The ARRL seems to be rethinking its strategy with regards to the Amateur Radio Parity Act.
The odds that amateur radio could win such a concession through legislative action has always been slim and this may be a concession to reality. They will take some heat from those who always complain about whatever they do (or don’t do) but this too shall pass.
It doesn’t really matter to me. I can’t possibly be alone in the conviction that if you’re a licensed radio amateur, and you want to erect towers with clouds of aluminum over your head, you ought to find a house or property where that is permissible. Even if that puts you twenty minutes further from the golf course, supermarket, or the hospital.
But the need to even debate this point may be fading as amateur radio continues to evolve. Where the old guard used to build shacks loaded with walls of big iron and covered their property with comically huge aerials, a growing number of 21st century hams are making do with attic, stealthy or other low-profile antennas - because they must.
And now there are many who prefer to operate from the field, carrying trail-friendly equipment and innovative new antennas designed to go up and down quickly. Batteries, solar panels with low-powered equipment in the field is trending (as the kids say) right now in the world of amateur radio.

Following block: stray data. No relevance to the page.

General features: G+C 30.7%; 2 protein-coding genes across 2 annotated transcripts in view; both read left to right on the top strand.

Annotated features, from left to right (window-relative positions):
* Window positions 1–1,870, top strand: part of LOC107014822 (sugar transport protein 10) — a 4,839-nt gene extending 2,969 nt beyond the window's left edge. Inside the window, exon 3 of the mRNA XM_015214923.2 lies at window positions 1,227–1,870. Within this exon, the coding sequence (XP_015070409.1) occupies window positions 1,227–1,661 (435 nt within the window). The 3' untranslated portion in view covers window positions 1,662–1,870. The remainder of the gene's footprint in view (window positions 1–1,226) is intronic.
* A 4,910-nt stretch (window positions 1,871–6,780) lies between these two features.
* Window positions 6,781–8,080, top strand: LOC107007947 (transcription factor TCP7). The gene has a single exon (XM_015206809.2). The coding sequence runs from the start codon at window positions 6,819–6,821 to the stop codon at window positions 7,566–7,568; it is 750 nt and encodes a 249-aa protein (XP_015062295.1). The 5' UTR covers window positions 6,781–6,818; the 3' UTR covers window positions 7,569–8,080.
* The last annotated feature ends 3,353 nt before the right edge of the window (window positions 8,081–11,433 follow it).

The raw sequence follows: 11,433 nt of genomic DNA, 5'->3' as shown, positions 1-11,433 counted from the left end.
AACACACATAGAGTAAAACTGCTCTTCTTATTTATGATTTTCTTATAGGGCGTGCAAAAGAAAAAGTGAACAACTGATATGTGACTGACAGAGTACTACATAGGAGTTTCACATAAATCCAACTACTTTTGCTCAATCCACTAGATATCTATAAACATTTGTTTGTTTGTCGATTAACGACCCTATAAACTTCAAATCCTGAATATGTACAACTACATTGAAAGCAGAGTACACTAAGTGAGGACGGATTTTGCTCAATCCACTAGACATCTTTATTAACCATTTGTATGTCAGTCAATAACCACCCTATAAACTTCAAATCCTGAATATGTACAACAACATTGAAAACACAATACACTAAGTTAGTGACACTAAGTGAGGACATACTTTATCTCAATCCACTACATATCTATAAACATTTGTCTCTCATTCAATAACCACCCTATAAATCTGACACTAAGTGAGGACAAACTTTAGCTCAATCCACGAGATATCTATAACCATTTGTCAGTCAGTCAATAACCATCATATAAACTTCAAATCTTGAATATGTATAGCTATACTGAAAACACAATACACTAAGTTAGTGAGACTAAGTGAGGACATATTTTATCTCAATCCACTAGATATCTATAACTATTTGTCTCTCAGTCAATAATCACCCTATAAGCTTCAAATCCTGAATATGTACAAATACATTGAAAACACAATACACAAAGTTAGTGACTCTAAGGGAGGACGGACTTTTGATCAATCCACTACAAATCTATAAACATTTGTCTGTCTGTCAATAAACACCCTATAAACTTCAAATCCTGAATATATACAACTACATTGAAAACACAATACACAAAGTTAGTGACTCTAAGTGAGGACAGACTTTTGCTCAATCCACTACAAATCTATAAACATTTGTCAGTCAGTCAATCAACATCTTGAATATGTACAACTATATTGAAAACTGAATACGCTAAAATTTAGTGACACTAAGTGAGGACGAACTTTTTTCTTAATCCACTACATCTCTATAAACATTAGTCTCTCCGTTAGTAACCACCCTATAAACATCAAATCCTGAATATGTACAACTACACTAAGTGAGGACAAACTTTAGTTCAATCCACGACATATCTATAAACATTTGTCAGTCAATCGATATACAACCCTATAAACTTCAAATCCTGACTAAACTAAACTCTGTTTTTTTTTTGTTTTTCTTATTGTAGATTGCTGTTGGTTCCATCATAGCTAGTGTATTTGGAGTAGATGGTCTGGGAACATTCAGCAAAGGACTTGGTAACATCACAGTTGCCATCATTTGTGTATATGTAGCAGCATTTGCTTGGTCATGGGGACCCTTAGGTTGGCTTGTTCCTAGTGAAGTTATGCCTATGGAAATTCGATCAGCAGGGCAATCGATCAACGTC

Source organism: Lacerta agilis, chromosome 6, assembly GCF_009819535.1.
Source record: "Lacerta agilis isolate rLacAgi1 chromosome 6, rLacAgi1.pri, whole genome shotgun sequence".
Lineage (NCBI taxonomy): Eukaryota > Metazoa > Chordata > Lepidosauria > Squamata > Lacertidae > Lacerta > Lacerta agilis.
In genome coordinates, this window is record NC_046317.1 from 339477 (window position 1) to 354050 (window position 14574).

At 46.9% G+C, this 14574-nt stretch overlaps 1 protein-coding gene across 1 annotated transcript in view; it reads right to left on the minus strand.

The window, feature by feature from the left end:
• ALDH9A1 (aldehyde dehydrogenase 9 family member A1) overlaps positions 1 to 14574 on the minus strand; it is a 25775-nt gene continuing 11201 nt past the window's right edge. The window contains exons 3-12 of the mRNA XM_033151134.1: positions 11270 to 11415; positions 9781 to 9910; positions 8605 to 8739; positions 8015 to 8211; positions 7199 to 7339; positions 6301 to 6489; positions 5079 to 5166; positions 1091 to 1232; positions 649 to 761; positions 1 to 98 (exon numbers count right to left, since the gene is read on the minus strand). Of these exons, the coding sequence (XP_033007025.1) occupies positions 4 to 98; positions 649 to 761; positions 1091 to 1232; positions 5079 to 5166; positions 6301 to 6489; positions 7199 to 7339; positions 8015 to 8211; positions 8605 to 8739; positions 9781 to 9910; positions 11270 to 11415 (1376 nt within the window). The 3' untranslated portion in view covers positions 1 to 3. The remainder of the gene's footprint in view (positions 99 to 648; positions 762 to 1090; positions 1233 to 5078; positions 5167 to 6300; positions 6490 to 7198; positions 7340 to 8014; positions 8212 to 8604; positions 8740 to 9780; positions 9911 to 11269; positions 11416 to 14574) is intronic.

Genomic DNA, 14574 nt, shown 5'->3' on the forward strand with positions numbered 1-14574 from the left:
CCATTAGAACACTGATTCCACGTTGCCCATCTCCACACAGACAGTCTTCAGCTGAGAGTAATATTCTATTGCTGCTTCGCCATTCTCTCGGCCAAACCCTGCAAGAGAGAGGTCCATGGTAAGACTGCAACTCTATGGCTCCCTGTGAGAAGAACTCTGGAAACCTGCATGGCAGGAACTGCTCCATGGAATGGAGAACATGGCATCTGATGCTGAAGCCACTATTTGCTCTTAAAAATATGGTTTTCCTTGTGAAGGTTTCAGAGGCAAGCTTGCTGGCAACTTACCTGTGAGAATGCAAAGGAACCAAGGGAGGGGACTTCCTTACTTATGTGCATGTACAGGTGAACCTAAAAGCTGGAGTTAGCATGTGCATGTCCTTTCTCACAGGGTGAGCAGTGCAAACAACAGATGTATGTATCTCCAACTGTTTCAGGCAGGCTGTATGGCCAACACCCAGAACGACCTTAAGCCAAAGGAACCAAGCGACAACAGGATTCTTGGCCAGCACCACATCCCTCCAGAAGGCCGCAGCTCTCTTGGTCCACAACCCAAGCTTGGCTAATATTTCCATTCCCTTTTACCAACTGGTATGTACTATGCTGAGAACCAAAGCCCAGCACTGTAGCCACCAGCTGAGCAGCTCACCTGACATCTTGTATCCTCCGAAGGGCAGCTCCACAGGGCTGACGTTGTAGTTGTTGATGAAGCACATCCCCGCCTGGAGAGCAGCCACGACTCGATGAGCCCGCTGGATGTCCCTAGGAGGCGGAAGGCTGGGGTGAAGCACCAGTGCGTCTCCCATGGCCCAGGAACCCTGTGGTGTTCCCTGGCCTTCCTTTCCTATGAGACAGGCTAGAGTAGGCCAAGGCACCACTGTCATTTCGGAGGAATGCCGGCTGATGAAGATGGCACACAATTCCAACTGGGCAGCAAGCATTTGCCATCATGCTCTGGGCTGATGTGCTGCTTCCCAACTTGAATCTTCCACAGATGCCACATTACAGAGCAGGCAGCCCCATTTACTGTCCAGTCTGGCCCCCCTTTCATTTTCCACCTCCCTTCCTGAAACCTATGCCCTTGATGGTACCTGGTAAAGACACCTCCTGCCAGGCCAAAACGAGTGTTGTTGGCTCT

I’ve no such restrictions where I currently live but we’re planning one more move after retirement. I once was certain that would be to some place with a little acreage and wide-open spaces for antennas. But I could probably be just as happy in a cozy, antenna restricted neighborhood given the many options for ham radio in such an environment, including taking my gear to the field.
Effective, stealthy antennas are a reasonable compromise. I have a friend who lives in a condo where any installed antenna is forbidden. He uses a three-band vertical that he keeps in his garage. He sets it up outside when the sun goes down and puts it back in the garage before the sun rises. He calls it his “Vampire Vertical” and has 154 countries confirmed using it with five watts. Go figure.
The even larger issue that faces us all no matter where we live, is noise. It has become a much bigger problem than effectively radiating RF and many afflicted radio enthusiasts have taken to the field to get away from the noise that washes over all of us without regard to home owners associations.
But no matter how you view this issue, we should all be encouraged that as these problems materialize, our hobby evolves into whatever it needs to be in order to continue delivering the adventures of personal, two-way radio communication without regard for the formidable obstacles that living among other humans puts in our path.